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Your Questions About 3 Bedroom House Plans 1000 Sq Ft

August 5, 2013

Paul asks…

Addition and Zoning means a revamped septic system?

I have a house that is a 2 bedroom, 1 bathroom home on 15 acres. At some point, we will add onto it. Our zoning and planning guides (like msot) base the size of the septic system on the number of bedrooms in the home. So, in going to a 3 or 4 bedroom home, I would need to increase the drain bed (according to the health dept). Its currently a 1000 gallon tank with a 1000 sq ft drain bed. How hard is it to increase the drain bed size? It is as simple as attaching the old tiles to the new tiles, and expanding into a new area? Would I simple just be laying perforated pipe in a sandy area, then filling it?
any idea of the cost associated with it?

Administrator answers:

In Wisconsin you have to make sure your system is up to current standards. In most cases this means an entirely new system. This is not something most governing bodies will allow the homeowner to do.

Usually you are required to be licensed by the state. I would call a few septic installers and ask them they will be current on the code and be able to give you a ROUGH idea of the cost.

I can tell you that a septic system can cost anywhere from $4,000.00 for an at grade system to $15,000.00 for a complete mound system (which is what 90% of the new or upgraded systems require).

David asks…

I am adding two bedrooms and a bathroom on the 2nd story….?

My question is, do I need to reinforce the current ceiling joists before I lay a floor? Right now, it is just a wide open attic space. The house was built in 1920, so it is pretty solid. The ceiling joists for the first floor are 2 X 6, not 2 x 4. Some people are telling me the ceiling joists were made to only hold the weight of the plaster/lathe, and not to support weight from up above. I was just planning on putting down some 3/4 tongue and groove plywood, and then start framing walls. The attic is about 1000-1200 sq ft. Any help is appreciated!

Administrator answers:

We have converted many attic areas into living space. I have advised several people in this forum on what to do.
Make a floor plan of your first floor walls. Now make a floor plan of the walls you propose to build on the 2nd level using onion paper ( thin paper). Lay your 2nd floor wall paper over top of your first floor wall plan. Do both of these on 1/4″ = 1 foot scale.
With 2″ x6″ ceiling joist on first level – you can easily span 8-10′ without a problem. Check your spans and note any areas that are more than 10′.
It is likely that a lot of your first floor walls will be located close enough to let you go ahead and install flooring in the attic.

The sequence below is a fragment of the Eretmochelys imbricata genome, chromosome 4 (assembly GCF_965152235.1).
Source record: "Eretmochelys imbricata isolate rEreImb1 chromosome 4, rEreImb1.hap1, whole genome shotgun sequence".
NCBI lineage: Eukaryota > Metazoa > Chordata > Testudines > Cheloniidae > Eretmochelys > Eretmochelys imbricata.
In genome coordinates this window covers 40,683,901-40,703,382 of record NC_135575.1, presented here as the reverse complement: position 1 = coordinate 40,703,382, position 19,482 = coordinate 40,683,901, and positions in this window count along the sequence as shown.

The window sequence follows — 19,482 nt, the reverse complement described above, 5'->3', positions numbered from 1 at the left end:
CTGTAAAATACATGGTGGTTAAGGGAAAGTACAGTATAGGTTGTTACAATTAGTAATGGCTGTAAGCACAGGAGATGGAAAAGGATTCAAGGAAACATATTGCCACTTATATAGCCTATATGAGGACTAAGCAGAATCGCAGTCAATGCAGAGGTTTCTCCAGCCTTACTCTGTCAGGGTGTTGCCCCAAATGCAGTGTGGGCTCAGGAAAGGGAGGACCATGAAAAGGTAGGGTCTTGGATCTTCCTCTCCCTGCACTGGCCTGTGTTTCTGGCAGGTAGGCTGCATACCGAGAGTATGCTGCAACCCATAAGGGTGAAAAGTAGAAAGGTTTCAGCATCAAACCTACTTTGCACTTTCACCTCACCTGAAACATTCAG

On longer spans – see if can locate an upstairs wall in the middle of these spans. Take some 2″ x4″‘s and nail them alongside the attic roof rafters, let them extend down alongside the attic floor joist and nail then into the sides of the attic floor joist. This will help strengthen the floor in the attic by transfering some load to attic rafters.
Remember to re-route electrical wiring that may now be on top of the attic floor joist. Don’t just notch existing floor joist if they are covering a large span. You can notch the joist if they are close to or right over a downstairs wall.
Glue and screw your 3/4″ tongue and groove subfloor down on the attic floor joist.
If you insulate the sloped attic ceiling be sure to use styrofoam insulation chutes in the rafter spaces, this lets air flow through the rafters, install fiberglass insulation over the chutes. Keep these chutes continuous from unused attic space all the way up to where you flatten out your attic ceiling.
Install gable vents in the space above your flat ceiling to allow hot air to escape from attic. You need to ventilate this area good or you will be in on oven all summer.I would highly suggest a power roof vent fan.
Try to line 2nd level bath over the lower bath for an easier plumbing job.
Remember if you run your knee walls from up alongside the attic rafters down alongside your floor joist – you are actually increasing the load the floor joist can carry. You will need to put blocking between the wall studs at the top and bottom since you will not have a top or bottom continuous plate.
Take your time – do a good job.
Put an egress window (window large enough for people to climb out of) somewhere upstairs. Purchase a rope ladder or some other type of emergency escape system for occupants to get out and down.

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